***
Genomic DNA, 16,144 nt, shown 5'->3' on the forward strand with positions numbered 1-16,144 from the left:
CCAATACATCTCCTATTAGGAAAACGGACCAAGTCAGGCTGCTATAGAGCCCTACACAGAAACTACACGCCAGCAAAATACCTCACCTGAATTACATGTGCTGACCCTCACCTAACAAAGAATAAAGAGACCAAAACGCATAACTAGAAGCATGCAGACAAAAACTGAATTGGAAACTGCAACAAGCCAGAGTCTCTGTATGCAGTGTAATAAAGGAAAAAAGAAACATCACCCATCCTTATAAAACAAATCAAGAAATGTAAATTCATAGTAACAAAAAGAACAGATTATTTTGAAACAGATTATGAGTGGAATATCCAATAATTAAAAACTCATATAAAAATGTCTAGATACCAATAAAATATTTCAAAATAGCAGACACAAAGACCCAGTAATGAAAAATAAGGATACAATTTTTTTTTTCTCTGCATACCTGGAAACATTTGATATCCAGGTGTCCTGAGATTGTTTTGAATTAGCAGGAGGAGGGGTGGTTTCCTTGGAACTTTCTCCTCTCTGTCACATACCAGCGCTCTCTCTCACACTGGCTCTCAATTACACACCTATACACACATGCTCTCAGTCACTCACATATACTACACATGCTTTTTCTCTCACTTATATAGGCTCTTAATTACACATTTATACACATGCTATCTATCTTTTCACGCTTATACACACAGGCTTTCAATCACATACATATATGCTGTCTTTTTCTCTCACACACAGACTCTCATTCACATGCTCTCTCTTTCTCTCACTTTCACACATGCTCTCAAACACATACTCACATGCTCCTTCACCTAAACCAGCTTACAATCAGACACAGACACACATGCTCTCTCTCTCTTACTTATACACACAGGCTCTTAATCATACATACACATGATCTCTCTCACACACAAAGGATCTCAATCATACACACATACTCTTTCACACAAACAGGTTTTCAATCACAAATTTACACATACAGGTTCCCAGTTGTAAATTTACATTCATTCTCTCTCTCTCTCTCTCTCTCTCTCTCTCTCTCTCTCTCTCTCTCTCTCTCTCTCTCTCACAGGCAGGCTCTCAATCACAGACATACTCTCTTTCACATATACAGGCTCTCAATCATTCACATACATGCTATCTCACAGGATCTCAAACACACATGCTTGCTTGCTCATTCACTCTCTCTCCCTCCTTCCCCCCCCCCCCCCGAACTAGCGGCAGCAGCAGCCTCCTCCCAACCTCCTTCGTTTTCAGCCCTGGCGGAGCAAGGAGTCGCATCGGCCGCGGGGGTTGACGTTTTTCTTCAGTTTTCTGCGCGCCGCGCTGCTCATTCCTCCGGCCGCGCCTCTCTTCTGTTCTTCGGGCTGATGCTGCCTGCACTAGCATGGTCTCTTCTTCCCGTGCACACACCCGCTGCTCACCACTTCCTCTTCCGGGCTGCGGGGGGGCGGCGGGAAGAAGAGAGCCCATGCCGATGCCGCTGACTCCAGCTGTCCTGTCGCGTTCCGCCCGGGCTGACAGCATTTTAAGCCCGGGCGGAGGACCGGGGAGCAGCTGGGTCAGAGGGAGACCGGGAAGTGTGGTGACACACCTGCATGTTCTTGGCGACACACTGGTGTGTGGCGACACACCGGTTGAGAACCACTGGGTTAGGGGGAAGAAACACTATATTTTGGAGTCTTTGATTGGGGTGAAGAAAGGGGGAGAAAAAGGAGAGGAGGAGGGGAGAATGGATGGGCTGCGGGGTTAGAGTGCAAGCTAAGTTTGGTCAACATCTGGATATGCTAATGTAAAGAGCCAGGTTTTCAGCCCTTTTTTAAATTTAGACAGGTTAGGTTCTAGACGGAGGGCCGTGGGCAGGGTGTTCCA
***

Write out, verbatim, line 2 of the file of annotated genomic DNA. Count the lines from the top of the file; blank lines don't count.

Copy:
CCAATACATCTCCTATTAGGAAAACGGACCAAGTCAGGCTGCTATAGAGCCCTACACAGAAACTACACGCCAGCAAAATACCTCACCTGAATTACATGTGCTGACCCTCACCTAACAAAGAATAAAGAGACCAAAACGCATAACTAGAAGCATGCAGACAAAAACTGAATTGGAAACTGCAACAAGCCAGAGTCTCTGTATGCAGTGTAATAAAGGAAAAAAGAAACATCACCCATCCTTATAAAACAAATCAAGAAATGTAAATTCATAGTAACAAAAAGAACAGATTATTTTGAAACAGATTATGAGTGGAATATCCAATAATTAAAAACTCATATAAAAATGTCTAGATACCAATAAAATATTTCAAAATAGCAGACACAAAGACCCAGTAATGAAAAATAAGGATACAATTTTTTTTTTCTCTGCATACCTGGAAACATTTGATATCCAGGTGTCCTGAGATTGTTTTGAATTAGCAGGAGGAGGGGTGGTTTCCTTGGAACTTTCTCCTCTCTGTCACATACCAGCGCTCTCTCTCACACTGGCTCTCAATTACACACCTATACACACATGCTCTCAGTCACTCACATATACTACACATGCTTTTTCTCTCACTTATATAGGCTCTTAATTACACATTTATACACATGCTATCTATCTTTTCACGCTTATACACACAGGCTTTCAATCACATACATATATGCTGTCTTTTTCTCTCACACACAGACTCTCATTCACATGCTCTCTCTTTCTCTCACTTTCACACATGCTCTCAAACACATACTCACATGCTCCTTCACCTAAACCAGCTTACAATCAGACACAGACACACATGCTCTCTCTCTCTTACTTATACACACAGGCTCTTAATCATACATACACATGATCTCTCTCACACACAAAGGATCTCAATCATACACACATACTCTTTCACACAAACAGGTTTTCAATCACAAATTTACACATACAGGTTCCCAGTTGTAAATTTACATTCATTCTCTCTCTCTCTCTCTCTCTCTCTCTCTCTCTCTCTCTCTCTCTCTCTCTCTCTCTCTCACAGGCAGGCTCTCAATCACAGACATACTCTCTTTCACATATACAGGCTCTCAATCATTCACATACATGCTATCTCACAGGATCTCAAACACACATGCTTGCTTGCTCATTCACTCTCTCTCCCTCCTTCCCCCCCCCCCCCCGAACTAGCGGCAGCAGCAGCCTCCTCCCAACCTCCTTCGTTTTCAGCCCTGGCGGAGCAAGGAGTCGCATCGGCCGCGGGGGTTGACGTTTTTCTTCAGTTTTCTGCGCGCCGCGCTGCTCATTCCTCCGGCCGCGCCTCTCTTCTGTTCTTCGGGCTGATGCTGCCTGCACTAGCATGGTCTCTTCTTCCCGTGCACACACCCGCTGCTCACCACTTCCTCTTCCGGGCTGCGGGGGGGCGGCGGGAAGAAGAGAGCCCATGCCGATGCCGCTGACTCCAGCTGTCCTGTCGCGTTCCGCCCGGGCTGACAGCATTTTAAGCCCGGGCGGAGGACCGGGGAGCAGCTGGGTCAGAGGGAGACCGGGAAGTGTGGTGACACACCTGCATGTTCTTGGCGACACACTGGTGTGTGGCGACACACCGGTTGAGAACCACTGGGTTAGGGGGAAGAAACACTATATTTTGGAGTCTTTGATTGGGGTGAAGAAAGGGGGAGAAAAAGGAGAGGAGGAGGGGAGAATGGATGGGCTGCGGGGTTAGAGTGCAAGCTAAGTTTGGTCAACATCTGGATATGCTAATGTAAAGAGCCAGGTTTTCAGCCCTTTTTTAAATTTAGACAGGTTAGGTTCTAGACGGAGGGCCGTGGGCAGGGTGTTCCA